Shakagamik-Kwe Health Centre has made an application to obtain funding for a culturally appropriate FASD assessment clinic to serve Indigenous children and youth in northeastern Ontario (see below for a description of their vision). The proposed funder has asked them to identify a defined group of children who have been identified as needing FASD assessment. To meet this request SKHC is seeking referrals for FASD assessment.
They are accepting referrals for Indigenous children and youth:
- Between 0 and 18 years of age
- Who have been prenatally exposed to alcohol or where there is suspicion of prenatal exposure to alcohol
- Who are experiencing difficulty in meeting age-appropriate expectations / milestones (developmental, language, motor skills, cognitive skills, academic skills, self-regulation or behaviour etc.)
- Who have previously been denied FASD assessment by another provider
- Who have been identified as At Risk for FASD
- Who have been previously unable to complete an FASD assessment
- Who have a diagnosis of FASD by a geneticist and or medical practitioner and require or would benefit from a multidisciplinary assessment
- Who have a diagnosis of FASD but require an updated assessment for transition planning (i.e.: elementary to secondary school planning, transition to young adulthood planning)
They are seeking to identify all Indigenous children and youth in northeastern Ontario who require FASD assessment, even those already awaiting assessment by another provider. Referrals accepted from all sources.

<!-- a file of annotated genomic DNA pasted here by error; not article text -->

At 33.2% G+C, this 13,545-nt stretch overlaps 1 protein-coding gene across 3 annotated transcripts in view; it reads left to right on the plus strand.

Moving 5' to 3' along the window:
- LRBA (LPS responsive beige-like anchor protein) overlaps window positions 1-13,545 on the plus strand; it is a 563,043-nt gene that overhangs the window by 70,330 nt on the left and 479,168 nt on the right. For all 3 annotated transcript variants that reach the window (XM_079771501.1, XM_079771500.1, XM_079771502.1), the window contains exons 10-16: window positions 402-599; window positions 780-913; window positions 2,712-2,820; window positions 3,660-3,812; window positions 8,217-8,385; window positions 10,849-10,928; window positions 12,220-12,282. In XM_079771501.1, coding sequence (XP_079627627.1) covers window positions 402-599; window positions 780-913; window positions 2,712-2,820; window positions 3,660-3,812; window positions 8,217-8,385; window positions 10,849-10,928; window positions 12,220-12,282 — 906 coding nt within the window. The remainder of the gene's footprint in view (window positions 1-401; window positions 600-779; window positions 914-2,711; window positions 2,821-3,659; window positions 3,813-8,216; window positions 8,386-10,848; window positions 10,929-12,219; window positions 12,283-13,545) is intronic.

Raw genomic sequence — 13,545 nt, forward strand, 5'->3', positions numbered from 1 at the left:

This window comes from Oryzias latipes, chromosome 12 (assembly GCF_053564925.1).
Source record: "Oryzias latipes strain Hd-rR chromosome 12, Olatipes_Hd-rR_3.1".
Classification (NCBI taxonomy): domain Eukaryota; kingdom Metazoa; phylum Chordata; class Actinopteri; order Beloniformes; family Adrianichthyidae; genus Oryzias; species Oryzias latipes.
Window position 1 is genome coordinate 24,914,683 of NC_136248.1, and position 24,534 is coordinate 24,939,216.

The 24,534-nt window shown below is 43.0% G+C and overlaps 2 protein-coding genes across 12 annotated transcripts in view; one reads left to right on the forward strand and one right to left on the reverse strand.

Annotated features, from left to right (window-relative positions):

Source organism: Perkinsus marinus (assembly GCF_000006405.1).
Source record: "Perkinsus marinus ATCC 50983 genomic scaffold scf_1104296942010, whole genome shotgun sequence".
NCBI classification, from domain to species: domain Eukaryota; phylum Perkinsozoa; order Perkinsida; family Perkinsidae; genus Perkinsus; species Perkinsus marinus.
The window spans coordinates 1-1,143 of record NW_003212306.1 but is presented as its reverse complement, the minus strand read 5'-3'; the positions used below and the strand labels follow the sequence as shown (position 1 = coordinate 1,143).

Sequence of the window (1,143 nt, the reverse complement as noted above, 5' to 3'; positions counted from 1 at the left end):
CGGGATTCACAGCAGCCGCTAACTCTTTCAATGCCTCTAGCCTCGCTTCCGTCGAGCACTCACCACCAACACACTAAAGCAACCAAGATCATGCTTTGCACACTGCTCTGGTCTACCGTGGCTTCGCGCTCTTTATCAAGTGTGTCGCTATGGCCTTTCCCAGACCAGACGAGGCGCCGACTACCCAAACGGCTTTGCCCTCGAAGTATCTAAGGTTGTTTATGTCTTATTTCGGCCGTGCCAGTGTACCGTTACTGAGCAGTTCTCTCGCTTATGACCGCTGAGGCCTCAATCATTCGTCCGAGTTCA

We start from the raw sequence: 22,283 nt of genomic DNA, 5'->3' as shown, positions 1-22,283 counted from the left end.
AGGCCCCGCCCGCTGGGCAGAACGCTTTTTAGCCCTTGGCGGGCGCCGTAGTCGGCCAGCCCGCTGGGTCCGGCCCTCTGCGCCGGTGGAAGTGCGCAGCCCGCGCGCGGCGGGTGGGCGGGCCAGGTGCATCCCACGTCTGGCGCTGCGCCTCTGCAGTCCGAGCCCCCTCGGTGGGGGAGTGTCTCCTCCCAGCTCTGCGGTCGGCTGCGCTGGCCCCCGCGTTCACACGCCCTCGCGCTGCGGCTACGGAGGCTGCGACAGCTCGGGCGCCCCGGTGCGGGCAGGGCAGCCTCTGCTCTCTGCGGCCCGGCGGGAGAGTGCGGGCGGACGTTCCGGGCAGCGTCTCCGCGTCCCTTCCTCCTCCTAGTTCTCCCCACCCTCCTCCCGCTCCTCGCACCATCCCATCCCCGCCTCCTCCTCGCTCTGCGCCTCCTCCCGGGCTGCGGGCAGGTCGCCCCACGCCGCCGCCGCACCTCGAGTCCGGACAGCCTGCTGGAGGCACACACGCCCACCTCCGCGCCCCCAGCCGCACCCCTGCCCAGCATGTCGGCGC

A Vision for Culturally Safe FASD Assessment in Northeastern Ontario
FASD assessment and services at Shkagamik-Kwe Health Centre would be embedded in the Woven Blanket Model of Care, where the health of a child and family is understood across physical, spiritual, emotional and mental dimensions. Every child, every family will be encouraged to take a major role in their care. Under the guidance of the Traditional Team, FASD prevention, assessment, education, intervention and supportive services will be provided with a holistic culturally focused, client-centered, strength-based, women-centered, trauma informed approach with the goal of empowering the child and family to better advocate for their needs.
The proposal for an Indigenous FASD assessment clinic for northeastern Ontario includes the provision of culturally safe assessment, intervention and FASD education to families; helping to build communities of support for children, youth and families impacted by FASD. FASD services provided by an Indigenous organization, blending traditional knowledge, wisdom and practice with western medicine is hoped to reduce the stigma surrounding FASD. Reducing stigma will help women come forward to pursue assessment on behalf of their child and get the support the child and family critically needs.
Multidisciplinary FASD assessment and diagnosis will be provided consistent with the Canadian Guidelines for Diagnosis guided by a SKHC’s Traditional Team. Principles guiding this model of care will include a holistic approach that seeks to balance all 4 quadrants; physical, mental, emotional and spiritual of the child and family. While the assessment process can be a very clinical process, SKHC seeks to create an environment where the assessment process is also a healing journey.
The approach will be intergenerational and promote self-determination, supporting the child and family to make decisions that are best for them. There will be respect for culture and language, incorporating sacred medicines, ceremonies and ways of knowing into the healing journey. Every child, every family will be central to the journey and encouraged to share responsibility for their health and wellbeing by building relationships with health care providers and support services in both worlds, traditional and western. Each family will be given the support they need to achieve substantive equality in their ability to access, fully participate and benefit from care.